Archive for State of the Rangers
You know it’s time to dust off your laptop and write a post for Blue Seat Blogs when there are jokes on the Internet about your location, your health, or doubts as to if you ever existed at all. Truth be told, I am not an alter ego for Dave Shapiro.
For new readers of Blue Seat Blogs, allow me to re-introduce myself, my name is HOV, H to the O V, The Suit. I like bourbon, matters related to bespoke tailoring, and hockey. I use a pseudonym for various reasons. I (sort of) invented blogging about Hockey Systems. Now Steve Valiquette has far surpassed me and did so with an air of Greenwich snobbery that even I can’t replicate (jk love you Vally).
Anyway, it’s been a while since I created internet, so I have decided to share a few views on things related specifically to our defense, because defense wins championships or something.
One of the many questions heading into the season was how Alain Vigneault would deploy his players. There were a bunch of new players, and even with four skill lines, AV still has a tendency to have his one “shutdown” line. Couple that with an aging and relatively poor defense group, and you have a lot of questions.
But in the early going, few players seem to be struggling. Sure you can name a few, but not many. In addition, there are the guys you assume will be used in defensive roles, like Dan Girardi, and the guys you assume will be deployed in an offensive role, like Adam Clendening.
In case you missed it, the Rangers are off to a pretty solid start. Not only are they winning games, they are completely dominating opponents. It’s a welcome change from last year, where goaltending was keeping a mediocre team above water. Speed and skill throughout the lineup has put significant pressure on the opposition, and the Rangers are capitalizing.
While much of our focus on stats is at even strength, since that is where the majority of the game is played, special teams play is critical to the success of a potential Cup contender. Last year, special teams –specifically the penalty kill– crippled the Rangers. They couldn’t consistently score or generate offense on the powerplay, and were Swiss cheese on the penalty kill.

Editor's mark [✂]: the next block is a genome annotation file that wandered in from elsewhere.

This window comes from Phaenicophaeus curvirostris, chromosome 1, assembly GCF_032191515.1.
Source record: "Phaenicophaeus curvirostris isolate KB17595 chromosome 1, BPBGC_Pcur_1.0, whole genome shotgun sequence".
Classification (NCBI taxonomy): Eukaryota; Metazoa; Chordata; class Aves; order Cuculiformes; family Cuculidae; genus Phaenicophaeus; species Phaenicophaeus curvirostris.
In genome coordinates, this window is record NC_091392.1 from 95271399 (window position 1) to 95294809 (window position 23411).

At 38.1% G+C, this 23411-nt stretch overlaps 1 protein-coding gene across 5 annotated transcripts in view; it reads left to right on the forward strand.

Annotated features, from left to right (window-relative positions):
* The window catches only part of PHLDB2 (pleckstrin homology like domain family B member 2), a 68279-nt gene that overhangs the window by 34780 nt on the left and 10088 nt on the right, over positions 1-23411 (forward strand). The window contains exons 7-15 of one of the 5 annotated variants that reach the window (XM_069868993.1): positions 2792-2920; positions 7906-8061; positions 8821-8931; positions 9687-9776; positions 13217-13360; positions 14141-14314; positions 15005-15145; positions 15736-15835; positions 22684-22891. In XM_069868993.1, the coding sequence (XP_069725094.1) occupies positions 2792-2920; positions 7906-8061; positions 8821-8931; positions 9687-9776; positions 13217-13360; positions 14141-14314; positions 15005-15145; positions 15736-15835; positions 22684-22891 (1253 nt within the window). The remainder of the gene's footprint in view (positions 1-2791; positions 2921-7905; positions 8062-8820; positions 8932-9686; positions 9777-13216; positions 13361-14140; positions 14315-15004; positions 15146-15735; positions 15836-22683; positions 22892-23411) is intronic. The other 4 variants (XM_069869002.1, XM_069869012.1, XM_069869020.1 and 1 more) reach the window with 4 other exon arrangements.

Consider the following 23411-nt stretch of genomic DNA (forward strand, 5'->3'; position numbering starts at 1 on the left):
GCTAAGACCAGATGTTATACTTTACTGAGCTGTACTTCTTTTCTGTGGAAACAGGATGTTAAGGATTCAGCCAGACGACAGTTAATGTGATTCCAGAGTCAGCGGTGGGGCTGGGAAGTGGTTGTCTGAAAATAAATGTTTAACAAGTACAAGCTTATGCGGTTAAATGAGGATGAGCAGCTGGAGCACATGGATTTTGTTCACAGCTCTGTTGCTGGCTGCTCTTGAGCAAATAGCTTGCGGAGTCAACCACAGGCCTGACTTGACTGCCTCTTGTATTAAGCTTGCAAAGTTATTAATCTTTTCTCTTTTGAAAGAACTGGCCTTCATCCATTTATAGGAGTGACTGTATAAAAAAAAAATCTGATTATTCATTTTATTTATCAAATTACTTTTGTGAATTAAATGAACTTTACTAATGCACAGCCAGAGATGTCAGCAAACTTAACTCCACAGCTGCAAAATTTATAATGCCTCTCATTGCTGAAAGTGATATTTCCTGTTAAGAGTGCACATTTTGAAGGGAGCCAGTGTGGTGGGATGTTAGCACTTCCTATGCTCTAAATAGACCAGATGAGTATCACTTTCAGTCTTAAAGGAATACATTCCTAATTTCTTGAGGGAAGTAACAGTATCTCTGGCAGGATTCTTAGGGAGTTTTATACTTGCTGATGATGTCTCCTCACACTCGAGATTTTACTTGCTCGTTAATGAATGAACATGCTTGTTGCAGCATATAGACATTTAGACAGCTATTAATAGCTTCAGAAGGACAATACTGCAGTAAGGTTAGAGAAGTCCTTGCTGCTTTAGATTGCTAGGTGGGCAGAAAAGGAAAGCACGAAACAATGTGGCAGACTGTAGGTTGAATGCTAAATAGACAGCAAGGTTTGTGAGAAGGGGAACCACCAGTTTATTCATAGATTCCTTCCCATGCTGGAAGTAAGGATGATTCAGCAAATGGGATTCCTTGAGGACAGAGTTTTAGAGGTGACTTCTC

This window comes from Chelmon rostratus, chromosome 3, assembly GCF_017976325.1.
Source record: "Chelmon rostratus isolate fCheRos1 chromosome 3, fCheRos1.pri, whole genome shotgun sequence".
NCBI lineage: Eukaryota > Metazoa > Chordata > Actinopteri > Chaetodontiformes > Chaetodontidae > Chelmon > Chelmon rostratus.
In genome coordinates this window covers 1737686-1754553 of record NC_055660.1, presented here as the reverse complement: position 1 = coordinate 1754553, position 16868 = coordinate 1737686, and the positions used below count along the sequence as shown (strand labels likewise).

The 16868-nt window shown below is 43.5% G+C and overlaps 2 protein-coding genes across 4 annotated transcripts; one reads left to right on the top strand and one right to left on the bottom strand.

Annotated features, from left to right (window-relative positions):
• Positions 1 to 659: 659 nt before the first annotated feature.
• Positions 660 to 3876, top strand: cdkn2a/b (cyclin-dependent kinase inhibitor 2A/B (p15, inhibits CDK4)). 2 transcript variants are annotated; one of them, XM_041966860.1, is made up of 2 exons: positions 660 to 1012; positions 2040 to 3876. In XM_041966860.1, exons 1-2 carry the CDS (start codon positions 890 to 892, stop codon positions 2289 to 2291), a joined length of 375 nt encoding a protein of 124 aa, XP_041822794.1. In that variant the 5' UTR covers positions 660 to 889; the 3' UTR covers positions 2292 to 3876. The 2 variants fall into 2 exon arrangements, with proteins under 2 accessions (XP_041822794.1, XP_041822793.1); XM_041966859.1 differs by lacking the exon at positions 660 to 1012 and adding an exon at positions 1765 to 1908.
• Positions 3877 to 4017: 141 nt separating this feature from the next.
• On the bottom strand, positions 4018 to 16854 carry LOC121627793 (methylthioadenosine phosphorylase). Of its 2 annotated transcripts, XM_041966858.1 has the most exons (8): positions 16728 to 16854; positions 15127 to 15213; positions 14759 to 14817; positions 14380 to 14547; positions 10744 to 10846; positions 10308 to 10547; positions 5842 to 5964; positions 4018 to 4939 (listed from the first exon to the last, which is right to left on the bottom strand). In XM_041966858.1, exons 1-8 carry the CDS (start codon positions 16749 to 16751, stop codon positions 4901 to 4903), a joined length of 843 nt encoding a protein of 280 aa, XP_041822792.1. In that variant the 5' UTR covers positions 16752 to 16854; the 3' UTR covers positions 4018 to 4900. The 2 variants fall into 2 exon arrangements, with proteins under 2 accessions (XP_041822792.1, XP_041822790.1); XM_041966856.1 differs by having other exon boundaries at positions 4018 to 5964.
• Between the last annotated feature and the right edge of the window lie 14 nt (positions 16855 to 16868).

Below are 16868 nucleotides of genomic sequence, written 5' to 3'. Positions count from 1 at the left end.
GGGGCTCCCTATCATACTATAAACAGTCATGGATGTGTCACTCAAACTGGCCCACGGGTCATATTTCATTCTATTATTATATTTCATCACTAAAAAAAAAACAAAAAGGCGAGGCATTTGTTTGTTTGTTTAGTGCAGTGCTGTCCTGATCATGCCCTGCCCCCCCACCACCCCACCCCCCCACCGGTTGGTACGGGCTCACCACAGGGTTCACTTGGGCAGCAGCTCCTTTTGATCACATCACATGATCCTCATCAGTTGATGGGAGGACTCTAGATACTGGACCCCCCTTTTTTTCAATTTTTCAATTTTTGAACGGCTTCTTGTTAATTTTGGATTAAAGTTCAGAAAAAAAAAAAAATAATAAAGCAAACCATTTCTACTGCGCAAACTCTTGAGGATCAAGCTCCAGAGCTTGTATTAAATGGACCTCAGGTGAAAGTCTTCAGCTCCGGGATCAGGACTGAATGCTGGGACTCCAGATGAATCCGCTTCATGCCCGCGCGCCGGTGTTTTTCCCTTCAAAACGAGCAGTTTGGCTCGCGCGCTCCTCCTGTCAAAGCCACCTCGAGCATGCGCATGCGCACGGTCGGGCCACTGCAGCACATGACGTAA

The season isn’t even a month old and we’re not yet 1/8 of the way through this marathon, but screw it, I’m ready to call the Rangers contenders once again. In a season when nearly every pundit expected the Blueshirts to fall back to the fringe of the playoff picture due to their leaky defense, New York has instead emerged as a lethal transition team that has speed and skill throughout its lineup, its most dangerous power play in recent memory, and as usual, all-world goaltending.
Indeed, the hype train is leaving the station. NBC analysts Eddie Olczyk and Pierre McGuire agreed that the Blueshirts have re-established themselves among the game’s elite teams and there’s even early buzz that Jeff Gorton could be a candidate for GM of the Year.
So are we getting ahead of ourselves?
Yesterday, the New York Rangers waived Dylan McIlrath, with the intention of sending him down to the Wolf Pack. As you can imagine, this sent fans into a bit of an uproar. After all, Josh Jooris was just diagnosed with a separated shoulder and was destined to hit LTIR. This would have given the Rangers more roster flexibility with the imminent returns of Pavel Buchnevich and Chris Kreider. The Rangers didn’t have to make a move.
As of this writing, there are still several hours left in the waiver period, so we are not yet sure if the team will lose McIlrath for nothing yet. There seems to be no consensus on the likelihood of a claim (I tend to think there is a good possibility of one). If McIlrath sneaks through to Hartford that will be some grade A depth in the minors in case of future injuries, and additional ice time can only help his continued development. If he is claimed, it will highlight some poor asset management on the part of the organization, especially since he did not have to be waived at the moment.